The Tauchnitz Edition included almost every significant novel written in English over a hundred year period, including of course the novels of Dickens, the Brontes, Hardy, George Eliot and a host of others, many of them now almost forgotten. But surely some of the most significant, and the least forgotten, are the Sherlock Holmes novels of Sir Arthur Conan Doyle. They played a key role in spawning a whole genre of writing that still seems as popular as ever, had a lasting influence on a much broader range of English literature and continue to fascinate and stimulate new works.
So it goes without saying that they were published by Tauchnitz. Not immediately, it should be said. ‘A study in scarlet’, the first of the Holmes novels, was published in 1887 in a magazine, and initially attracted relatively little attention. It was followed in 1890 by ‘The sign of four’ (originally titled ‘The sign of the four’) and it was really only after that that interest in the stories started to build. The first book publication of ‘The sign of four’ was in October 1890 and the Tauchnitz Edition followed in February 1891. Tauchnitz then published two other non-Holmes novels by Conan Doyle and a collection of short stories, before ‘A study in Scarlet’ appeared in March 1892. The first printing of ‘A study in scarlet’ is therefore identified by the list of the 4 previous books by Conan Doyle on the back of the half-title, starting with ‘The sign of four’ and finishing with ‘The white company’. Later editions list many more titles. The first printing of ‘The sign of four’ of course lists no other Conan Doyle titles.
After that, Tauchnitz published all the new Sherlock Holmes stories as quickly as it could get its hands on them. ‘The adventures of Sherlock Holmes’ appeared in March 1893 (6 other Conan Doyle titles listed), ‘The memoirs of Sherlock Holmes’ in April 1894 (9 other Conan Doyle titles listed), ‘The hound of the Baskervilles’ in April 1902 (20 other Conan Doyle titles listed) and ‘The return of Sherlock Holmes’ in March 1905 (22 other Conan Doyle titles listed). From the growing number of other titles, it’s clear that alongside these, Tauchnitz were also publishing other non-Holmes books by Conan Doyle. There were also regular reprints of the Sherlock Holmes books, as always with Tauchnitz retaining the original publication date on the title page, but identified by higher numbers of other titles listed on the back of the half-title, or in the case of paperback copies, by the date at the top of the back wrapper.
Conan Doyle produced no further Sherlock Holmes books until ‘The valley of fear’ in 1915, by which time Germany was at war with Britain and Tauchnitz was no longer in the market for the publication of English novels. The book was instead published on the continent in the Nelson’s Continental Library, based in Paris. When ‘His last bow’ appeared in 1917, it appeared in the other main series that had sprung up to replace Tauchnitz, the Standard Collection, published by Louis Conard. So it was not until ‘The case-book of Sherlock Holmes’ was published in 1927 that Tauchnitz could add another Holmes title to its list. This final title (volume 4790) listed only 23 other titles by Conan Doyle, although it was the 32nd title to be published, probably because several of the books had gone out of print. For much of its existence, Tauchnitz had listed all previous publications and tried to keep them all in print as well, but by this time some pruning of the backlist had become almost inevitable.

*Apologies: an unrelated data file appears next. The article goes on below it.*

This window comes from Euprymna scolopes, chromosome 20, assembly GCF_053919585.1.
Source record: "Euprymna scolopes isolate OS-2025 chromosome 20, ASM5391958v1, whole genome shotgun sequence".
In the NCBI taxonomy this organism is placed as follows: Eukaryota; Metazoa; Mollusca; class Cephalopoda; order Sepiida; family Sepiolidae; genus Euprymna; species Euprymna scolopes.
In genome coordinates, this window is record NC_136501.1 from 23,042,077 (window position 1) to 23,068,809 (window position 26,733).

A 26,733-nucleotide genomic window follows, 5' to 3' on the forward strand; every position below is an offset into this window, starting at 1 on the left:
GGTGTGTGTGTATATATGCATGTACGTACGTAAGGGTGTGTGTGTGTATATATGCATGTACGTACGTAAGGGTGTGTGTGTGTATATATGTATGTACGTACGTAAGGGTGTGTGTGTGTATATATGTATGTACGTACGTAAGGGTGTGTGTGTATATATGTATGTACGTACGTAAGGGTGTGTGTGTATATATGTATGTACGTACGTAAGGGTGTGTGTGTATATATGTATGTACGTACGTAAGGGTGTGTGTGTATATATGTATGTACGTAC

19th century Tauchnitz editions are easier to find in hardback, 20th century ones in paperback
So sadly, despite a near 40 year publishing relationship with Conan Doyle, the entire Sherlock Holmes series is not available in Tauchnitz editions. There are nonetheless 10 volumes, as part of a total of over 40 volumes by Conan Doyle, so the great detective gets rather more than an honourable mention in the history of Tauchnitz.
Nelson were not the only publisher to try to take advantage of the enforced absence of Tauchnitz from at least part of the European market during the First World War. Louis Conard, another publisher in Paris, saw the opportunity too, and was quick to act. ‘The Standard Collection of latest copyrighted works by British and American Authors’ launched in 1915 with an impressive list of authors. The first 10 volumes included works by H.G. Wells, Joseph Conrad, Arnold Bennett, Sir Arthur Quiller-Couch and E.F. Benson, all of whom had previously been published by Tauchnitz. Later volumes included works by Kipling, Galsworthy, Conan Doyle, Rider Haggard, Katherine Mansfield and G.K. Chesterton, amongst others. As the Nelson’s Continental Library was launched at almost the same time, there must have been quite a scramble to sign up authors.
Conard clearly modelled their series on Tauchnitz, as Nelson did. The books are the same shape, the same buff colour and the same price, at least to start with. In comparison with Tauchnitz, their market would have been restricted geographically, but did the war itself create a new market? Over 5 million British soldiers served in France and Flanders during the war. They would have had little opportunity to visit bookshops, but it seems possible that at least some of these volumes might have found their way into battledress pockets.